Call centers have more frequent interactions with customers than any other role in a company. Their constant communication such as resolving a complaint, taking an order or renewing a warranty, are pivotal in accomplishing strategic business objectives.
Over the past few years, the call center has evolved into a primary customer service channel. Therefore, the agent role has become more sophisticated along with the software that manages and supports it. Today, there are many growing trends in the call center industry that are shaping a call center’s future place in the technology world. As we begin to wrap up 2012, we are starting to wonder what 2013 will hold for the call center and customer service industry.
TELUS (News - Alert) International, a business process outsourcing (BPO) provider delivering contact center and IT outsourcing services to industries of all types, shared some of its intuitive 2013 call center industry predictions with TMCnet recently. TELUS distinguishes itself from competitors with its ability to serve the needs of today’s customer experience innovators, so it makes the company fit to generate predictions for what the industry can expect to see come the New Year.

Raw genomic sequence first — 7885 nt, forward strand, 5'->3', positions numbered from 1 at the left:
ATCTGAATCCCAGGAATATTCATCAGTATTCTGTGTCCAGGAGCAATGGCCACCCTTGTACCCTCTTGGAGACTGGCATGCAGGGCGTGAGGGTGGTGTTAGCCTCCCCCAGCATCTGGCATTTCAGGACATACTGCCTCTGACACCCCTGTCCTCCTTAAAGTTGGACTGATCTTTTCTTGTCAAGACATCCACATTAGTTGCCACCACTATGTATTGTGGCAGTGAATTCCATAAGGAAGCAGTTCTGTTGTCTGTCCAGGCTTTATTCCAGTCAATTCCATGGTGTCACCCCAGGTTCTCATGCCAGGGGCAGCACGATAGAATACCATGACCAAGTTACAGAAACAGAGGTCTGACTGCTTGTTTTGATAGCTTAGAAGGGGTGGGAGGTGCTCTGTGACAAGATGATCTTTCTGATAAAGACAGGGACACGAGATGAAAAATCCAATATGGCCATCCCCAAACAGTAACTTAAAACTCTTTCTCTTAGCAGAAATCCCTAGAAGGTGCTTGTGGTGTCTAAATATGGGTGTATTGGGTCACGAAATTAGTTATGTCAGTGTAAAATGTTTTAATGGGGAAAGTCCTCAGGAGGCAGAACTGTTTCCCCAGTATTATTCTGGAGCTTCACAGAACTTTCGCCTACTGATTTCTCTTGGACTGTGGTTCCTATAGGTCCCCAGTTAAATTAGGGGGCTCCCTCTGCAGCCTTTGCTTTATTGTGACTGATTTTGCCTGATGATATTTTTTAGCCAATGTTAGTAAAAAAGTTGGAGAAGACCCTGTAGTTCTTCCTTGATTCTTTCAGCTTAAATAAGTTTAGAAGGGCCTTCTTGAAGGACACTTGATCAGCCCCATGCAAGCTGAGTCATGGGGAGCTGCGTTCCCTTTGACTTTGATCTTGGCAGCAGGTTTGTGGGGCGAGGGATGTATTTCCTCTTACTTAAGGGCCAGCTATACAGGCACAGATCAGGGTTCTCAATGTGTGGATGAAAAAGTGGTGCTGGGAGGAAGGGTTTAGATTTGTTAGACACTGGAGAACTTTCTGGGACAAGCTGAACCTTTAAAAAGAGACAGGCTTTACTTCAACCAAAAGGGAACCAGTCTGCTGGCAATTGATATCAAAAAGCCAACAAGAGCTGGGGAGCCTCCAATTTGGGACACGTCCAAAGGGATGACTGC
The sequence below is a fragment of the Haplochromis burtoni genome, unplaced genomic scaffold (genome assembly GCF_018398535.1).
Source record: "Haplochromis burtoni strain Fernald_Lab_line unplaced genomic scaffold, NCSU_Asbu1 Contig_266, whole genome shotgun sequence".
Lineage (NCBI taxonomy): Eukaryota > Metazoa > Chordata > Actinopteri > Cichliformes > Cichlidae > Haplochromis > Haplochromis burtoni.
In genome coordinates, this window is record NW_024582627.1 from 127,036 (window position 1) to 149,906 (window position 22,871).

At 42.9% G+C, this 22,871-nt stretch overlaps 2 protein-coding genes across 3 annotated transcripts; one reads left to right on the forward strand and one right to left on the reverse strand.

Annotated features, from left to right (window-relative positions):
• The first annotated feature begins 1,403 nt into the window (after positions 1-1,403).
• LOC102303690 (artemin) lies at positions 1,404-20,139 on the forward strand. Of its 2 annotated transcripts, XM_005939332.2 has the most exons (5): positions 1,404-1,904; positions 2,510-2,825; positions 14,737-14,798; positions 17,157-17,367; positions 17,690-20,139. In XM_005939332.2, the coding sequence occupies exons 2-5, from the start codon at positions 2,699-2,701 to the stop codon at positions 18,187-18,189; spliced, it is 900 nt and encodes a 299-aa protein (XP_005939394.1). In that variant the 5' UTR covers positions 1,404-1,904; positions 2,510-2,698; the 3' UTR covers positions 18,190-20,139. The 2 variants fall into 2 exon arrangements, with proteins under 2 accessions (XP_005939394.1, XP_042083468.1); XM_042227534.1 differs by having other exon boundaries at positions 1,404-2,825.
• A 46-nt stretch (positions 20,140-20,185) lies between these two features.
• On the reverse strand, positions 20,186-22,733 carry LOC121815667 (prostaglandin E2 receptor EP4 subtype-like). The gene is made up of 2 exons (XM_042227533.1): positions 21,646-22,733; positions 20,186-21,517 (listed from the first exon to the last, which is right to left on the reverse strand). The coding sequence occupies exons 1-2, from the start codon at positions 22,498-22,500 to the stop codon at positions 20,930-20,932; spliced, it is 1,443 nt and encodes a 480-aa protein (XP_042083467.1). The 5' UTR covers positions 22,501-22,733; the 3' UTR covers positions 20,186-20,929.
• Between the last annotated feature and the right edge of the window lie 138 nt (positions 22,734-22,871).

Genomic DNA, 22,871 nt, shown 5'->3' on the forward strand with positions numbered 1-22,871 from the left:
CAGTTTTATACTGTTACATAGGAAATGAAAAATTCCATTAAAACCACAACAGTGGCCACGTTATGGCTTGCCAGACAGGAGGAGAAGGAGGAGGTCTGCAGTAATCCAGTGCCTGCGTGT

Michael Ringman, VP of Information Technology, TELUS has identified key aspects of the call center that will drive its further growth in 2013. He sees cloud services, big data, IT, video, and telecommuting as areas that will improve call center services in the New Year.
The adoption of the cloud will continue as the technology becomes more mainstream, mature, advantageous and cost-effective, which includes call centers and BPOs moving services to the cloud. Additionally, Ringman expects to see the sophistication of metrics and the use of unstructured data to provide better business intelligence with data being increasingly collected in real-time. Also, he predicts that IT will get more ‘customer-centric.’ Companies will focus more on experience metrics such as customer satisfaction.
Moreover, using video as a customer service tool will increase as having face-to-face conversations adds a new level of personalization. In addition, as remote working becomes ‘the norm’, there is added pressure on IT to support new work environments including BYOD to work schemes.
When it comes to retail customer service, Al Rose, VP of Retail and Internet Properties, TELUS, predicts some drastic change including agents with more responsibility, increase in online offers as well customer service channel preference.
Retailers will focus on creating “super” agents that are trained to manage customer care, sales and tailored advice, according to Rose. Additionally, retailers will need to align their online and in-store offering due to the fact that for many, these functions work in silos and the inconsistencies frustrate customers. And, call centers can expect a rise in the number of inquiries via chat, social media and mobile applications. Rose predicts that the use of e-mail will decline as responses are slower and it’s a less desired communications channel for the tech-savvy shopper.
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Edited by Jamie Epstein